Capitol Chatter: Majority leader, speaker control Legislature
ST. PAUL -- Many Minnesotans may not understand why there has been all the fuss about Senate Majority Leader Amy Koch resigning, but that position and that of the House speaker are very powerful.
When it comes to passing legislation, in a large part they decide what bills have a chance to reach the governor's desk. In other words, they have veto power before the governor does.
In reality, the House or Senate could overrule a speaker or majority leader, but that seldom happens.
The caucus with the most members in each chamber picks a majority leader or speaker shortly after the November election. That person begins to make decisions right away, in most cases talking to other members of a leadership team that was mostly elected by members.
An early key decision is what committees the chamber will have. Then, where it gets personal, the leader or speaker picks chairmen for the committees. Those chairmen control what issues each committee hears.
Once a session begins, the two may pick which committee gets which bills, and even can decide what bills even go to a committee and what ones stagnate. Once the committee process ends on a bill, the two could let it wither way, never reaching a full House or Senate vote, or push for a quick vote.
Gov. Mark Dayton talked about an example of their power in a recent interview. He said House Speaker Kurt Zellers, R-Maple Grove, fears a vote on a Vikings stadium construction bill in an election year like 2012. The Democratic governor said Zellers could hold the bill up so his members do not have a controversial stadium vote on their record as they face voters.
A year ago, Senate Minority Leader Tom Bakk, DFL-Cook, and other Democrats were pretty unhappy that they were forced to lay off 40 workers when they lost Senate control to Republicans.
"This December is a lot easier for me than the last one was," Bakk said. "Last December was a pretty tough transition for us, and me personally."
With Democrats in control of the Senate for 38 years, workers had not feared for their jobs for a long time. Legislative jobs are at the will of lawmakers, and the party with a majority of members decides who will be employed.
While Bakk may be emotionally relieved, he still faces lots of work.
"It is more work for me because almost every day I am working on fundraising or recruiting candidates," he said, in anticipation of the 2012 elections for every legislative seat.
House Speaker Kurt Zellers, R-Maple Grove, said he can look back on 2011 thinking that a Republican-controlled Legislature and Democratic Gov. Mark Dayton "effectively managed a massive budget deficit."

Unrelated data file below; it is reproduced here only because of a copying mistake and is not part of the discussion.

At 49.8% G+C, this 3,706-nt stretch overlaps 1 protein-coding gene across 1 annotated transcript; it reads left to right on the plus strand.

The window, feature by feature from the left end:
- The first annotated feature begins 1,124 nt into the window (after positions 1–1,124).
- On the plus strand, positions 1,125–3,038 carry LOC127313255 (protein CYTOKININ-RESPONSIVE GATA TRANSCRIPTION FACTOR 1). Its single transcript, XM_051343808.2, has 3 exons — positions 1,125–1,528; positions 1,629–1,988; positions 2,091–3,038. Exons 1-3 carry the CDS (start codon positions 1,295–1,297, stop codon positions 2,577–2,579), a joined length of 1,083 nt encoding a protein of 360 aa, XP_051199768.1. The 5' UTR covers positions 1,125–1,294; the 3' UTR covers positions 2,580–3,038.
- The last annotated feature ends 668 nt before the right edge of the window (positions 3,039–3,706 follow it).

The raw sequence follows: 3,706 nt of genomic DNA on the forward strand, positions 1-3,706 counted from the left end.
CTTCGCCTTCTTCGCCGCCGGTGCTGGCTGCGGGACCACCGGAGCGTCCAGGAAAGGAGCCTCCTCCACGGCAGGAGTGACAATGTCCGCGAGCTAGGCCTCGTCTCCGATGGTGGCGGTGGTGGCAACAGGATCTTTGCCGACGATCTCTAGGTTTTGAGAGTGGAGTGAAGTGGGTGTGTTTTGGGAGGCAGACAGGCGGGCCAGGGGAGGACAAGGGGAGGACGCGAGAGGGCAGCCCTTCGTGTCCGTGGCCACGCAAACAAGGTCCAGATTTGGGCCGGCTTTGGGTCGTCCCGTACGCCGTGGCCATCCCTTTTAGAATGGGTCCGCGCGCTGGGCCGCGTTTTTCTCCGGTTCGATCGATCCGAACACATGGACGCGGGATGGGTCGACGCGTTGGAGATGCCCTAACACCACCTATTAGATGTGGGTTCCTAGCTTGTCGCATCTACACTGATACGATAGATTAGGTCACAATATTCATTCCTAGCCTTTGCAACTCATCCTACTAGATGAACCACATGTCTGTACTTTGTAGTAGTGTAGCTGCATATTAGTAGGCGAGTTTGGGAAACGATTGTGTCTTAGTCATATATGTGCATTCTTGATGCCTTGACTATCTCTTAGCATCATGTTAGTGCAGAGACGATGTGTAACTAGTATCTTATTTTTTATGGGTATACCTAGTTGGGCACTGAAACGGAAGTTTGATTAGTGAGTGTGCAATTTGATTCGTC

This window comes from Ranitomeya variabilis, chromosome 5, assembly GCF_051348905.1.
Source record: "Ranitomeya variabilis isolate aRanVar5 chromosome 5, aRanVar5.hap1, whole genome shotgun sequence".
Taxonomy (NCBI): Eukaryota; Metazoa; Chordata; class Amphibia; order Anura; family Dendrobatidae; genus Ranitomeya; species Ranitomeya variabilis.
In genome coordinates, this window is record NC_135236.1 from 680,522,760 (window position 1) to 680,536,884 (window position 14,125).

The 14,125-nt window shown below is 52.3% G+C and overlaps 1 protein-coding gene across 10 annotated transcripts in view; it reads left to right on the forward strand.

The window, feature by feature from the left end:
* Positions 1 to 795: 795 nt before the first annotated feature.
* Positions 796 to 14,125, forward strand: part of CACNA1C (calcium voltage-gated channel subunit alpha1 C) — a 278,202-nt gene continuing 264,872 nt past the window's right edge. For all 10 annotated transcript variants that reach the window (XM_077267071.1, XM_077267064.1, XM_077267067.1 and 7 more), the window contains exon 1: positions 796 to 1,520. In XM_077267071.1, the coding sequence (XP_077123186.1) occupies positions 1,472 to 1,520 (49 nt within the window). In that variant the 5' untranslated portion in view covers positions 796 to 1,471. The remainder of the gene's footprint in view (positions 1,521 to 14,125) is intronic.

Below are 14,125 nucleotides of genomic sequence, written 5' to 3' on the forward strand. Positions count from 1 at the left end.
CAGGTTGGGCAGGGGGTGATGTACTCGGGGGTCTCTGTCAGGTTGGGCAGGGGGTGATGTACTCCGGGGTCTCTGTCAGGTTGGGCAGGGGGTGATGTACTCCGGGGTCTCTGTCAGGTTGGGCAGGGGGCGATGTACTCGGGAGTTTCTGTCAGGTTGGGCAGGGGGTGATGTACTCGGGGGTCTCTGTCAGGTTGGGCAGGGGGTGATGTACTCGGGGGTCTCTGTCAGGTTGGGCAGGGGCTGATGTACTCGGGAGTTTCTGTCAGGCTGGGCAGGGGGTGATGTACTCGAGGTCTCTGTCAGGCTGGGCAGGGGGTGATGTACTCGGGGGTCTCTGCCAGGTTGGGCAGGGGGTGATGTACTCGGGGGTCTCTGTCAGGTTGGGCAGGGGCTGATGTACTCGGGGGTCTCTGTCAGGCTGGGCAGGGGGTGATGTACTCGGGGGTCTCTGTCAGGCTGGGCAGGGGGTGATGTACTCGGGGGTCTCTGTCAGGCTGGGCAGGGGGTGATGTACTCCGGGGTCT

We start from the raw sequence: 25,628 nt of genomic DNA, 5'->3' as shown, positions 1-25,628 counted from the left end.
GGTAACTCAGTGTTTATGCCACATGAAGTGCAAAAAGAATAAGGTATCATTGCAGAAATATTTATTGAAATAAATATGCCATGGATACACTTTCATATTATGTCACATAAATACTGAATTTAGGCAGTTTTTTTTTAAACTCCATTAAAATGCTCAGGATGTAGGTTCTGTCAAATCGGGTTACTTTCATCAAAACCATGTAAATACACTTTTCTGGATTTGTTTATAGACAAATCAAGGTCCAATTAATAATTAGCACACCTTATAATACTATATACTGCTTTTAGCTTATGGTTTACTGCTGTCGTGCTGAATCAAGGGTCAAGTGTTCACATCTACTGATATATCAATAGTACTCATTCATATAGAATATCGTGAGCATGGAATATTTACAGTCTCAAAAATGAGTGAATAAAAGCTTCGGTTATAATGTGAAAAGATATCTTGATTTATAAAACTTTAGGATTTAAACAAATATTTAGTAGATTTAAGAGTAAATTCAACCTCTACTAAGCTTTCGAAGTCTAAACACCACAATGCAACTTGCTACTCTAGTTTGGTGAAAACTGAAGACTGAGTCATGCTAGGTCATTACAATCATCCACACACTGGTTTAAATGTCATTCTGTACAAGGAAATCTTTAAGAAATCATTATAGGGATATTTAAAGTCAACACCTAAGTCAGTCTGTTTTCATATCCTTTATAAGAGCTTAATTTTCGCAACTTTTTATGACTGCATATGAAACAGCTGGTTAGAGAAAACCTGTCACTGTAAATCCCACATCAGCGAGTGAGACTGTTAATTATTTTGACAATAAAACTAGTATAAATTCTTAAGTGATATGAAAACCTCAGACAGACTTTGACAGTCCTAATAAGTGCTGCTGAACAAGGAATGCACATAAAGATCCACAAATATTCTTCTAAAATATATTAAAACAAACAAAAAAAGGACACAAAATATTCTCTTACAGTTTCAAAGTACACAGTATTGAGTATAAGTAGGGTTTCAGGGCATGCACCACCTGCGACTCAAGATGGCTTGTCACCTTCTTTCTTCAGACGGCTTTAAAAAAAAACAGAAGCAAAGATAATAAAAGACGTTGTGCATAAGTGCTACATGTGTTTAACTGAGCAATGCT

Some people may disagree, but Zellers said: "There were not any great pains inflicted."
Legislative Republicans and Dayton negotiated before the Legislature's May adjournment, then in June as a shutdown neared. The resolution after a 20-day government shutdown pretty much spilt the difference between what Dayton and Republicans canted in the budget.
Gangs and politics
Gov. Mark Dayton says his time dealing with East Coast gangs in early in his career has helped him with politics.
As a New York City teacher and Boston social worker, Dayton had to confront gangs from time to time, he said in an interview.
The main lesson he learned is to seek out the gang's leader and talk. That is what Dayton has done during the few protests that have happened during his first year as governor.
The first instance was on his second day in office. During the signing of a controversial executive order, the governor's reception room filled with opponents.
Security and protesters scuffled before the event, but opponents quieted down when he invited representatives to the microphone to explain their side of the issue.
There are times when such moves do not work, Dayton said. "You have to know there the practical limit for your success is going to be."
The organization Connect Minnesota reports that 97 percent of state households have access to high-speed Internet.
"Clearly we have moved forward thanks to providers, communities and broadband proponents. but we still have work to do to meet the goals set by the Minnesota Legislature." Program Manager Bill Hoffman of Connect Minnesota said.
A new study shows 61,000 Minnesota remain without high-speech Internet connection opportunities.
In rural Minnesota, nearly 94 percent of homes have high-speech access.
Barkley: 'vote no'
Former U.S. Sen. Dean Barkley wants Minnesotans to oppose a constitutional amendment that would ban gay marriages.
The Independence Party member who briefly served in Washington after U.S. Sen. Paul Wellstone died said it is "long past time" to allow gays to marry.
"I am proud that the party I co-founded has not only taken a stand but is actively working to defeat this amendment in next November," he said.
Don Davis reports for Forum Communications Co.